How To Become A Licensed Radio Ham

Here is a little story about how to become a radio ham. Well, that’s what I did to get issued with a license to transmit. I became interested in amateur radio back in the early 90s, Iโ€™d recently moved house and the chap opposite had a large aerial in his garden. It turned out that he was a CB radio operator and that the aerial was a half wave vertical.

I popped over to see him sometimes and started chatting to people on the radio. It wasn’t long before I’d bought my own CB radio.

One of the chaps that I started speaking with lived close by and invited me round for coffee one day.

How To Become A Licensed Radio Ham - G7MJV
Anytone 878 2 meters and 70 Cms handheld radio

He happened to mention that his brother was a licensed radio amateur ( I think he held a G8 callsign) and that some radio hams could use the HF bands (Shortwave) if they’d passed the morse code* test.

Very soon afterwards, I bought myself a Sony world band radio (ICF-SW7600) and started tuning around the HF amateur radio bands.

Within a short space of time I was listening to 2 American hams on 20 meters ๐Ÿ™‚

If you don’t have a suitable receiver to listen to the HF amateur radio bands then you can do it online by using the Hack Green WebSDR.

Some time later I bought a radio scanner from Nevada Communications and discovered the local amateurs on 2M and 70cms. I often used to listen to a semi-local repeater in Portsmouth on 145.775 MHz called GB3PC.

*UK radio amateurs have not had to learn Morse code to obtain their licence since July 2003.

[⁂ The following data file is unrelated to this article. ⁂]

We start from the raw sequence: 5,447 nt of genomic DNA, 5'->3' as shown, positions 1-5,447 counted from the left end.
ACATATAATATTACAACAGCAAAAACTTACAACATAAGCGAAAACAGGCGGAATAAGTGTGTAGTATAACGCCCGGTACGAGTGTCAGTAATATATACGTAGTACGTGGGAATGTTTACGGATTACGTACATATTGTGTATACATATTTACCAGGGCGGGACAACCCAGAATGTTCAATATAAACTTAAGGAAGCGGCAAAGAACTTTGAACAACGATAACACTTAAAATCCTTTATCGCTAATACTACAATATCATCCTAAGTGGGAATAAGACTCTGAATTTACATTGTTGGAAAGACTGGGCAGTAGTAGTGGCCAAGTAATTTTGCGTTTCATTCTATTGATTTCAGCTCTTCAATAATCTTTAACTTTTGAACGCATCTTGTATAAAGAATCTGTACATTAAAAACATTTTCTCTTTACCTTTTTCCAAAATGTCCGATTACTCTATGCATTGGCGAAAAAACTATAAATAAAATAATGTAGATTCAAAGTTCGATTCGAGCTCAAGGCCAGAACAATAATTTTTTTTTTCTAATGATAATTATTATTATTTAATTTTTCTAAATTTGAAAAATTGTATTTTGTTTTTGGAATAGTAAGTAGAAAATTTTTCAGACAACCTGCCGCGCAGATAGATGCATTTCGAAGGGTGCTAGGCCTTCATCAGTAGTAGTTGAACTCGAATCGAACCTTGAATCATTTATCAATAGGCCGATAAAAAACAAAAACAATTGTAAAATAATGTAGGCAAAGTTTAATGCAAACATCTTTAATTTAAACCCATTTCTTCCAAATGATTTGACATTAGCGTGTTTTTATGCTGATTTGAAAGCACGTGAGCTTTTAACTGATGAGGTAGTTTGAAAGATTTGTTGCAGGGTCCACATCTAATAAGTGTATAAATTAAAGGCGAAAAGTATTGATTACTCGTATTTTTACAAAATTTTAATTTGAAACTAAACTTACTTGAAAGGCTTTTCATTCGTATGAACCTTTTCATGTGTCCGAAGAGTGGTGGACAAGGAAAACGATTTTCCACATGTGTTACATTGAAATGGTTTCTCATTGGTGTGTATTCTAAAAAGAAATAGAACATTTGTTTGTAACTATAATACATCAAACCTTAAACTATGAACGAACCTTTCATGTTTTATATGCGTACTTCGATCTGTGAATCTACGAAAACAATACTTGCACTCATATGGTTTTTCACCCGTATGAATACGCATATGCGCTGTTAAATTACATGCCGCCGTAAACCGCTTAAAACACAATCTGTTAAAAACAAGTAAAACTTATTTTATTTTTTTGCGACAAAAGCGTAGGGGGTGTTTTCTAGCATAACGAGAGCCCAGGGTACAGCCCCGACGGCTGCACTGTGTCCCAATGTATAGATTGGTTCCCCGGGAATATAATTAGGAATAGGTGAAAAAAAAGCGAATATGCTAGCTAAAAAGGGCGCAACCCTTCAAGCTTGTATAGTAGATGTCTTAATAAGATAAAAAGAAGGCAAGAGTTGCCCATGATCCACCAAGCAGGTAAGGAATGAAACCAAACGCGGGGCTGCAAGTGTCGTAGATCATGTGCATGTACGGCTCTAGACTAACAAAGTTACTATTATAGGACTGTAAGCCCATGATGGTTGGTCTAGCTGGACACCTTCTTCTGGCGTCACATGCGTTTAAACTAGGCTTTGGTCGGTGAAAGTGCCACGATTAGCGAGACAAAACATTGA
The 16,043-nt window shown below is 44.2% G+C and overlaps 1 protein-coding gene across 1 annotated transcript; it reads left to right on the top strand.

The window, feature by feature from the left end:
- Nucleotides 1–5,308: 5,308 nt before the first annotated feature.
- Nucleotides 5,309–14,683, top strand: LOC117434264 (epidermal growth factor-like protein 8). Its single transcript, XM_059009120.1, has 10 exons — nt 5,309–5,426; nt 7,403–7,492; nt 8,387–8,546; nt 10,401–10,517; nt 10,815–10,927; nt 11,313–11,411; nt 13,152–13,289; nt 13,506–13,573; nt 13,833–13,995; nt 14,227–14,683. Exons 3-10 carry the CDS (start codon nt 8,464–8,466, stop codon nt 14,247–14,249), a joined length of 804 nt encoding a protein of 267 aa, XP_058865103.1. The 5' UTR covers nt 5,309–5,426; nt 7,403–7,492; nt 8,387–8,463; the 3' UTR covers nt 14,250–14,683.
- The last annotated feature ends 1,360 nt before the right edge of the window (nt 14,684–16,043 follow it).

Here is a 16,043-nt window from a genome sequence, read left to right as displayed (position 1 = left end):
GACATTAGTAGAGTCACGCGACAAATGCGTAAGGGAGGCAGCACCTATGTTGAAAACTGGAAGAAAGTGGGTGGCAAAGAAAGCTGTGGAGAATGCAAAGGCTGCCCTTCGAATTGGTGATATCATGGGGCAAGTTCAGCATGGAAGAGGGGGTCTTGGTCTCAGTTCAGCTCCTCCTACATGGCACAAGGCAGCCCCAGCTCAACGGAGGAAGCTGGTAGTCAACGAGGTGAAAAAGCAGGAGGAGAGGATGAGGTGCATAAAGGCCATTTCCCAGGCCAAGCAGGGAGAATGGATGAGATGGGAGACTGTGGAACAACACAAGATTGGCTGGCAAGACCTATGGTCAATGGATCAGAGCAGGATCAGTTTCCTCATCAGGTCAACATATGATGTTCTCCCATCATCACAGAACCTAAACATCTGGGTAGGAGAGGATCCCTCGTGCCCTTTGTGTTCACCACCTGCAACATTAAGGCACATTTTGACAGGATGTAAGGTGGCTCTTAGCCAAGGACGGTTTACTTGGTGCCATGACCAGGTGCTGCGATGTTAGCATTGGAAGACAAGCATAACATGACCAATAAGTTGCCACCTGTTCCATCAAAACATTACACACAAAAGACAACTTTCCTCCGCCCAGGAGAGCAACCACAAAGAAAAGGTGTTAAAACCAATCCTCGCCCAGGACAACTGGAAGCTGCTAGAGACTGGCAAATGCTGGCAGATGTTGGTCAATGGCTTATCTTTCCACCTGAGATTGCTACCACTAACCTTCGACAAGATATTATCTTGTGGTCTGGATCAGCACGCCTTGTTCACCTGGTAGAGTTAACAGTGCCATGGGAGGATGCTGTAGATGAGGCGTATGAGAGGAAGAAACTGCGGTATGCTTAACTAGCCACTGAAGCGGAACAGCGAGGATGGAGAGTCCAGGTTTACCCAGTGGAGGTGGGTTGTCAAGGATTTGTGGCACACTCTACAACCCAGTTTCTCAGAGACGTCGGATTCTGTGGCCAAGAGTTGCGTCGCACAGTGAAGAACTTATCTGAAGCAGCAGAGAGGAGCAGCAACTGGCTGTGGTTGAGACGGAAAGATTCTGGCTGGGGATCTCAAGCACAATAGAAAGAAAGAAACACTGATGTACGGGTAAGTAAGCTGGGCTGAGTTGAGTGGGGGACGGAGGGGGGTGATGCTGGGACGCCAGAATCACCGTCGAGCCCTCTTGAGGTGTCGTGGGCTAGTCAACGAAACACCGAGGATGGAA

How To Become A Licensed Radio Ham

Now that I’d become so interested in ham radio radio, the 2 of us went to evening classes at Southampton Technical College to learn about radio and study for the RAE (Radio Amateursโ€™ Examination)..

We sat a 2 part exam. Part 1 (Licence conditions and transmitter interference), and Part 2 (Operating procedures, practice and theory).

When we sat our exams, in the early 90s, the RAE was run by the City & Guilds.

Towards the end of the 90s, it was taken over by the RSBG ( Radio Society of Great Britain). They introduced the Foundation, Intermediate and Full radio license.

We both passed the RAE

I’m pleased to say that we both passed the RAE first time ๐Ÿ™‚

I seem to remember that I had to send off my certificate to Ofcom and wait for a letter.

Within a short space of time, I heard back from them and was allocated a ‘B-class’ call sign. I became G7MJV while my friend was allocated G7MLS. I was now licensed radio amateur ๐Ÿ™‚

Not long after this, I bought a second hand Alinco DR-112 for the 2 meter band and a Diamond X-300 aerial. I was finally on air and enjoying amateur radio.

I’ve recently started early retirement so this is a great hobby to keep me busy.

If you’re interested and want to know how to be a radio ham then contact the RSGB

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